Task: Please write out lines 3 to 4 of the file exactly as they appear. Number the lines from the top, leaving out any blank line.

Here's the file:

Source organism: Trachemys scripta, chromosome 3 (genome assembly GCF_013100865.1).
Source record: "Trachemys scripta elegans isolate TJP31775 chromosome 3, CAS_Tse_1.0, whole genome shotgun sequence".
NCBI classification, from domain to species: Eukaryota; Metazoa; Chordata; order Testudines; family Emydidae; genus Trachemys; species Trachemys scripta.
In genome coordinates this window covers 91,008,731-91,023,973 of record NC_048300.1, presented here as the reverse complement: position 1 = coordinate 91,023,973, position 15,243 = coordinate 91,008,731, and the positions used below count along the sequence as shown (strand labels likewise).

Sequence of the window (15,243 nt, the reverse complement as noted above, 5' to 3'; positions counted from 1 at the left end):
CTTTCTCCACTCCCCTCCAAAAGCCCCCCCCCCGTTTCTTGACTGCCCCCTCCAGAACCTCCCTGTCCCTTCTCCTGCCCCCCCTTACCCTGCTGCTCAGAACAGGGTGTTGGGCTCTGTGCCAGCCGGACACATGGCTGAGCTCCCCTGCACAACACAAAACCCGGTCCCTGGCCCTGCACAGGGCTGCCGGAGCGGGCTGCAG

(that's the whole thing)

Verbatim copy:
NCBI classification, from domain to species: Eukaryota; Metazoa; Chordata; order Testudines; family Emydidae; genus Trachemys; species Trachemys scripta.
In genome coordinates this window covers 91,008,731-91,023,973 of record NC_048300.1, presented here as the reverse complement: position 1 = coordinate 91,023,973, position 15,243 = coordinate 91,008,731, and the positions used below count along the sequence as shown (strand labels likewise).